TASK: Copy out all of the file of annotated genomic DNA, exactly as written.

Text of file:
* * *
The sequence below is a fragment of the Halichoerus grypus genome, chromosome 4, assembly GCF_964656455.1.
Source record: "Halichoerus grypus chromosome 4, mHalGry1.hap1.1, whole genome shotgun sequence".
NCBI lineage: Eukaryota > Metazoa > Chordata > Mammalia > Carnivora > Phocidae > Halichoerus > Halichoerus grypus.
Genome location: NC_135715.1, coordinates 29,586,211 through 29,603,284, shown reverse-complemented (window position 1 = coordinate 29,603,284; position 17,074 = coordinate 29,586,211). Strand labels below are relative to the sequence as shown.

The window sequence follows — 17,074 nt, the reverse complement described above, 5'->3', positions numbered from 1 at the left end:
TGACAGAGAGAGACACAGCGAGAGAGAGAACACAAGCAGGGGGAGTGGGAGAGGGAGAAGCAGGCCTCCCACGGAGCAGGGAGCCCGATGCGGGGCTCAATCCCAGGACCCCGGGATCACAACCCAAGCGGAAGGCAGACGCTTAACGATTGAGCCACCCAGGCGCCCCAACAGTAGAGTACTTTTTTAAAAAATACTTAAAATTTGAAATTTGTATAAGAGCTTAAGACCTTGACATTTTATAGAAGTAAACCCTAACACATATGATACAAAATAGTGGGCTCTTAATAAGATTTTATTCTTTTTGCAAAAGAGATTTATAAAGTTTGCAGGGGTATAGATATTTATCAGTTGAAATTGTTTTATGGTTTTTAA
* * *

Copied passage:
The sequence below is a fragment of the Halichoerus grypus genome, chromosome 4, assembly GCF_964656455.1.
Source record: "Halichoerus grypus chromosome 4, mHalGry1.hap1.1, whole genome shotgun sequence".
NCBI lineage: Eukaryota > Metazoa > Chordata > Mammalia > Carnivora > Phocidae > Halichoerus > Halichoerus grypus.
Genome location: NC_135715.1, coordinates 29,586,211 through 29,603,284, shown reverse-complemented (window position 1 = coordinate 29,603,284; position 17,074 = coordinate 29,586,211). Strand labels below are relative to the sequence as shown.

The window sequence follows — 17,074 nt, the reverse complement described above, 5'->3', positions numbered from 1 at the left end:
TGACAGAGAGAGACACAGCGAGAGAGAGAACACAAGCAGGGGGAGTGGGAGAGGGAGAAGCAGGCCTCCCACGGAGCAGGGAGCCCGATGCGGGGCTCAATCCCAGGACCCCGGGATCACAACCCAAGCGGAAGGCAGACGCTTAACGATTGAGCCACCCAGGCGCCCCAACAGTAGAGTACTTTTTTAAAAAATACTTAAAATTTGAAATTTGTATAAGAGCTTAAGACCTTGACATTTTATAGAAGTAAACCCTAACACATATGATACAAAATAGTGGGCTCTTAATAAGATTTTATTCTTTTTGCAAAAGAGATTTATAAAGTTTGCAGGGGTATAGATATTTATCAGTTGAAATTGTTTTATGGTTTTTAA